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Earlier this week, a cement truck veered out of control in the Bronx and crashed into a residential building, killing the driver. According to a story by CBS New York, the truck accident occurred shortly after 6 p.m. in the University Heights neighborhood. Apparently, the driver was speeding of the highway, honking his horn and seemingly driving out of control. The truck smashed into cars along the road until it ran into the three-story residential building. As the truck slammed into the building, it actually broke through the front of the building and ended up partially inside.
The driver of the cement truck was pronounced dead at the scene. Several others, including a firefighter and those whose cars were hit by the truck, suffered injuries. Police say that the driver of the cement truck may have suffered a heart attack at the wheel, causing him to lose control and run into the building. It is not clear if the driver died before the collision or because of the collision. 

Medical Emergencies and Car Accidents in New York City

Medical emergencies can often lead to situations where the driver of a car is not able to continue controlling the vehicle and either crashes into other vehicles or runs the car off the road. The civil law accounts for the fact that, in some cases, medical emergencies can justify a driver's actions. However, accident victims may still be able to hold drivers responsible.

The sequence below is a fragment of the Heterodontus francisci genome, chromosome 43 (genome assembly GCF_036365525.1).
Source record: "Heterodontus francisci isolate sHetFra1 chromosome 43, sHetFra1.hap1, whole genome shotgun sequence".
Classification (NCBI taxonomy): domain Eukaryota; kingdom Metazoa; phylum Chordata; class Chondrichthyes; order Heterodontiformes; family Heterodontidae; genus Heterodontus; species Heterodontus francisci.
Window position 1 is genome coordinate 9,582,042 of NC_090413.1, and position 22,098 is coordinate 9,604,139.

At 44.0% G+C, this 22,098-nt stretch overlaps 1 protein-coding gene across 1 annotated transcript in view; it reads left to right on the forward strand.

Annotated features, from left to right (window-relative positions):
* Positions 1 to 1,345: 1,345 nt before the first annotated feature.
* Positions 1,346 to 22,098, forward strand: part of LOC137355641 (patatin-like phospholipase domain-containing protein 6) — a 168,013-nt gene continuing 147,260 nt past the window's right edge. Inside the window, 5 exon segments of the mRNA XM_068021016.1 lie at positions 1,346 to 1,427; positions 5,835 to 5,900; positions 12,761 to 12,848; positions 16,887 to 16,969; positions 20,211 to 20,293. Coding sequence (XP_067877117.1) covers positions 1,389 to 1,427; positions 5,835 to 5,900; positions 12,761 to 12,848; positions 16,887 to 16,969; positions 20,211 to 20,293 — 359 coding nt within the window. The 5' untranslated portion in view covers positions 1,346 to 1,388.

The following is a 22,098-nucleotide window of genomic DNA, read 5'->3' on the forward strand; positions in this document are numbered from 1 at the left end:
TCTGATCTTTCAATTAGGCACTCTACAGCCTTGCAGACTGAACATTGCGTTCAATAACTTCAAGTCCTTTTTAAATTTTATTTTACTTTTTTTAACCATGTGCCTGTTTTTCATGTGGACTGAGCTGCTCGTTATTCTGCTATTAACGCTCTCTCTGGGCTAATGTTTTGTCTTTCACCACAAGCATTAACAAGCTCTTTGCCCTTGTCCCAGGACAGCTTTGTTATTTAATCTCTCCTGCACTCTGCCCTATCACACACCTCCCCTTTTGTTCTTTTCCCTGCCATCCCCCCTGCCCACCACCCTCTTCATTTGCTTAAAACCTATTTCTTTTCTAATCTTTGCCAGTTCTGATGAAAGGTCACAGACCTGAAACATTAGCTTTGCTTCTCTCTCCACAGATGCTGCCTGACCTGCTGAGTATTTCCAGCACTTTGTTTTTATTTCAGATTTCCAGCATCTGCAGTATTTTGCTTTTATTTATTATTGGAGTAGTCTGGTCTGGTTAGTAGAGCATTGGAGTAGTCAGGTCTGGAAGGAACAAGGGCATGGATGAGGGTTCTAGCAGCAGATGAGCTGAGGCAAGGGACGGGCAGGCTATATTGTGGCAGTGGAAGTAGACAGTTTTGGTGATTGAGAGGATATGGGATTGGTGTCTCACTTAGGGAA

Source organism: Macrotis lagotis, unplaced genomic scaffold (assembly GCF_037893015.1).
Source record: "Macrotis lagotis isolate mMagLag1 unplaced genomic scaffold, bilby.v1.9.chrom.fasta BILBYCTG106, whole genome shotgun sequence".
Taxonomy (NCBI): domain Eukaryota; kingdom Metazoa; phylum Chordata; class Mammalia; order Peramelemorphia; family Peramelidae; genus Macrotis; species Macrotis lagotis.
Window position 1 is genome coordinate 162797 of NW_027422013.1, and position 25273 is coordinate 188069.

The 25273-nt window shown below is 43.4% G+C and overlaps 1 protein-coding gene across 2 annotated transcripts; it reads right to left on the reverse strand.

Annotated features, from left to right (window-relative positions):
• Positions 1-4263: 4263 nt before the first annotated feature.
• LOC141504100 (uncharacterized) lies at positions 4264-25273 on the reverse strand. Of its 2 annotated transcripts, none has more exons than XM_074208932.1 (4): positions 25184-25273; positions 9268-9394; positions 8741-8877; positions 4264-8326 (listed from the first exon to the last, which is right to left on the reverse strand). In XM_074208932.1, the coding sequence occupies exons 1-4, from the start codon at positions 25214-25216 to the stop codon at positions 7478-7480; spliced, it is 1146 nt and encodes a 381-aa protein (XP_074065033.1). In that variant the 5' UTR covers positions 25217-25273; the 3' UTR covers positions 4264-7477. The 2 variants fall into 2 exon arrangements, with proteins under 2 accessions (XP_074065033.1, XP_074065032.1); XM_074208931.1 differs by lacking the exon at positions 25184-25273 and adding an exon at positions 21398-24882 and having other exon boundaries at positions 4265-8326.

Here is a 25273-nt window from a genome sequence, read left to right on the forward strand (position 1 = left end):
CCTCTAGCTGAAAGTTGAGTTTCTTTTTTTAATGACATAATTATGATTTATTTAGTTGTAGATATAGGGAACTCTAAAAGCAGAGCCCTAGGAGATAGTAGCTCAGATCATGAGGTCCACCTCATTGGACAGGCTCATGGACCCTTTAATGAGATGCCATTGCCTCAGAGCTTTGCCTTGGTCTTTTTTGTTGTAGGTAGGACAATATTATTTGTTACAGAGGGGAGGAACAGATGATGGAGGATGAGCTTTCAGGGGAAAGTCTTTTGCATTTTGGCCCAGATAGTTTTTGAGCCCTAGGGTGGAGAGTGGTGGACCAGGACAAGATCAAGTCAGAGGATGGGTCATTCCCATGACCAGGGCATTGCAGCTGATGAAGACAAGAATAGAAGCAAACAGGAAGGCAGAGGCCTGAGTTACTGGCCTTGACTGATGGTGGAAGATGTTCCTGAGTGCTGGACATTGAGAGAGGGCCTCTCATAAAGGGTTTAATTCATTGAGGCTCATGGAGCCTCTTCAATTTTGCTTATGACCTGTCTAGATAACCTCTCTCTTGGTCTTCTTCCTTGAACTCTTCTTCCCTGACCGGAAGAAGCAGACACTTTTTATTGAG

Generally, the availability of recovery for party who was injured in an accident caused by another's medical emergency depends on whether the driver experiencing the emergency was negligent in getting into the accident. This is the same standard as in all car accident cases, but the assessment of negligence hinges on the specific facts of the matter.

In these situations, it depends whether the driver had reason to know that the medical emergency may have occurred. For example, if a driver has a history of seizures and is prescribed medication, that driver may be negligent if he gets into an accident after he decides to drive after knowingly not taking the medication. In other words, the driver is negligent if he knew that by not taking his medication, there was an increased risk of having a seizure. By disregarding that risk, the driver placed other in harms way, even though not intentionally.

Have You Been Involved in a New York City Car Accident?

If you or a loved one has recently been involved in a serious New York City car accident, you should speak with an experienced New York car accident attorney as soon as possible. Depending on the facts of your case, you may be entitled to monetary damages to compensate you for your injuries; including your medical bills, future medical expenses, as well as for any pain and suffering caused by the accident. To find out more about the negligence laws in New York, and to learn more about how New York accident victims can recover for their injured, contact an experienced attorney today. 

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